My passion for wildlife was stimulated in my teenage years, mainly thanks to my Mum (a biology teacher) who made me look at the world differently and being inspired by writers such as Paul Colinvaux. This early interest developed into biological research in my 20s, when I did practical conservation work in places such as the Comores and Mongolia.
Today, any free time I have I spend pottering around the flatlands of East Anglia or escaping to our hut on the Northumberland coast looking for wildlife and castles with my wife and children.
I studied Biological Sciences at Oxford and Conservation at UCL, and worked at Wildlife and Countryside Link before spending five years as Conservation Director at Plantlife.
I joined the RSPB as Head of Government Affairs in 2004, became Head of Sustainable Development in 2006, before becoming Conservation Director in 2011.
As expected, we did not agree on everything (for example badgers and hen harriers), but the NGO members present were polite enough to give me a round of applause even if I didn't get the standing ovation afforded to David Bellamy and Robin Page!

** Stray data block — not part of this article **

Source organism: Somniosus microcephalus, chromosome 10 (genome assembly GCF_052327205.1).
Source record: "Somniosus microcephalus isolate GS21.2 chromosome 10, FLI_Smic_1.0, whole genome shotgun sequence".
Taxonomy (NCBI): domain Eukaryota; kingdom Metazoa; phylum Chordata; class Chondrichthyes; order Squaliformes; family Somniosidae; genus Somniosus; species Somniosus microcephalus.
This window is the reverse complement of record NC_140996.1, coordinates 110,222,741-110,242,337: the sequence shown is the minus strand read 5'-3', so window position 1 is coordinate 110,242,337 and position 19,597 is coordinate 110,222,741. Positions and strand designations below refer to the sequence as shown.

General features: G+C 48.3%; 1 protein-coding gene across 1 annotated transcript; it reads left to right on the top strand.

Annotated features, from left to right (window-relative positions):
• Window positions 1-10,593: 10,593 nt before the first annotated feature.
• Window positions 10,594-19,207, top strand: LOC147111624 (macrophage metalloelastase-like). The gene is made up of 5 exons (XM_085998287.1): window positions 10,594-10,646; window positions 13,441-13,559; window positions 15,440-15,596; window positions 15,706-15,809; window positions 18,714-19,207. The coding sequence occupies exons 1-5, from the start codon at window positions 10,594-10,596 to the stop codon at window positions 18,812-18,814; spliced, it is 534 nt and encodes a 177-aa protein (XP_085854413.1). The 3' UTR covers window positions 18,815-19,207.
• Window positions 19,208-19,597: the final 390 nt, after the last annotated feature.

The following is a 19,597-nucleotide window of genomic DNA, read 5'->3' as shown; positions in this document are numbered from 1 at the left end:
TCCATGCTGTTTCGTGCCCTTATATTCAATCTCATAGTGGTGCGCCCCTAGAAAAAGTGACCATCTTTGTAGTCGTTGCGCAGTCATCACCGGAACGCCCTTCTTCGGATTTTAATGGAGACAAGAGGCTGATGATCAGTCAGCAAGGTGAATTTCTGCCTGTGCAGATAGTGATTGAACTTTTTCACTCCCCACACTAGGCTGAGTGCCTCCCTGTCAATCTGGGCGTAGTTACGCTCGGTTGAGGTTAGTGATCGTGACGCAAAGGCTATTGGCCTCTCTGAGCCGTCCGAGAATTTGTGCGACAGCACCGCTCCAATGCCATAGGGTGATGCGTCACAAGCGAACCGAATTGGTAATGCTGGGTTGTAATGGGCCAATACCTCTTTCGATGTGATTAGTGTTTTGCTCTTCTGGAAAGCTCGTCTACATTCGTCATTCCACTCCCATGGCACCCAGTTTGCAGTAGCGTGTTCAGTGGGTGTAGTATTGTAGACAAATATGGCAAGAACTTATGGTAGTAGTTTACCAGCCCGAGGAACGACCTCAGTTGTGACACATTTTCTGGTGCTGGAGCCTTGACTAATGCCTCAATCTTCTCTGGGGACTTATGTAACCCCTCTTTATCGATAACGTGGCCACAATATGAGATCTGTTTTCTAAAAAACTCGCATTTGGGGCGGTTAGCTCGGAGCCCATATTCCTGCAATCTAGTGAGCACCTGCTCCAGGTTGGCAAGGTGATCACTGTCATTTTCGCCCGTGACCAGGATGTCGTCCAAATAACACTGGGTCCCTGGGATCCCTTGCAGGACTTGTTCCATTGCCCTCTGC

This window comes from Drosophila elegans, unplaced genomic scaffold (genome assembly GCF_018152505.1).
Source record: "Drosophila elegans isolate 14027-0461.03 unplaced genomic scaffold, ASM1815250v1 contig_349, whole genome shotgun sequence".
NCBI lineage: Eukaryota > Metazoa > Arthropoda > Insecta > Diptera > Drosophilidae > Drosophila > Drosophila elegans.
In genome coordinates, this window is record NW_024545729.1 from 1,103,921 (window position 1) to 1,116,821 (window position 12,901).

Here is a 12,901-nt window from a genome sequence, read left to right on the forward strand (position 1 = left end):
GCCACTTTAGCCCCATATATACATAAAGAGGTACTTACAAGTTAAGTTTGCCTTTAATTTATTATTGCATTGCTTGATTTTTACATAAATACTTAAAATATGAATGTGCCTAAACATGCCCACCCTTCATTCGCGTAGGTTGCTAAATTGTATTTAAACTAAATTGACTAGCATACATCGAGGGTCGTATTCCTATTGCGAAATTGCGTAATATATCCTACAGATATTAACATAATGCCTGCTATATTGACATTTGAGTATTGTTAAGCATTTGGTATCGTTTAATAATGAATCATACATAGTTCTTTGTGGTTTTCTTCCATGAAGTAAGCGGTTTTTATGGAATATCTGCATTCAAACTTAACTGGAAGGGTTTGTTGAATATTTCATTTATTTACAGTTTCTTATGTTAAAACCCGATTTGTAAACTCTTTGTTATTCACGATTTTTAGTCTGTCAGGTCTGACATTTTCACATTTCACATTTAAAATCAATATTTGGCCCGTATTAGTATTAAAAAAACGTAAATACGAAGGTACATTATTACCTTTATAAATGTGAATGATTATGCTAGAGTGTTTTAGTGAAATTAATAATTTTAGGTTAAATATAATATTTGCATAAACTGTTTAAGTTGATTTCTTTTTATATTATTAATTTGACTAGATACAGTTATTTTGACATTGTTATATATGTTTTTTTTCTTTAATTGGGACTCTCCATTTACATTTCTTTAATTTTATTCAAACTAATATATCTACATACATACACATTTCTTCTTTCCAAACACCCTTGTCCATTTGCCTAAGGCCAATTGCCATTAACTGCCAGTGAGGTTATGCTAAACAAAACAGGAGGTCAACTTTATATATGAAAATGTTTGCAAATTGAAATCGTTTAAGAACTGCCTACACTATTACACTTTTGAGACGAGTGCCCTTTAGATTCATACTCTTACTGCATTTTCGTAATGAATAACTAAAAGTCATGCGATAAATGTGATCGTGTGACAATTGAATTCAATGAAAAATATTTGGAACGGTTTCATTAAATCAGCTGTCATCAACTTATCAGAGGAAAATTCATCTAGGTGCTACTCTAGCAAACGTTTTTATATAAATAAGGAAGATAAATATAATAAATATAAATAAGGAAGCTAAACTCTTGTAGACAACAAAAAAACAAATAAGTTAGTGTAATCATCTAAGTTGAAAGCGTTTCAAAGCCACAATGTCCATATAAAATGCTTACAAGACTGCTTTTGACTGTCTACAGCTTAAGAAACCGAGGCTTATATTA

The debate was actually healthy and friendly. It is only through talking that we get to understand each other a bit better and that is a prerequisite to any collaboration. A battle of dogma or a war of words conducted through the media helps no-one.
As well as discussing our general approach to nature conservation, I covered the science of predation and described how our policy around vertebrate control guided practice on our reserves (as covered in my previous post).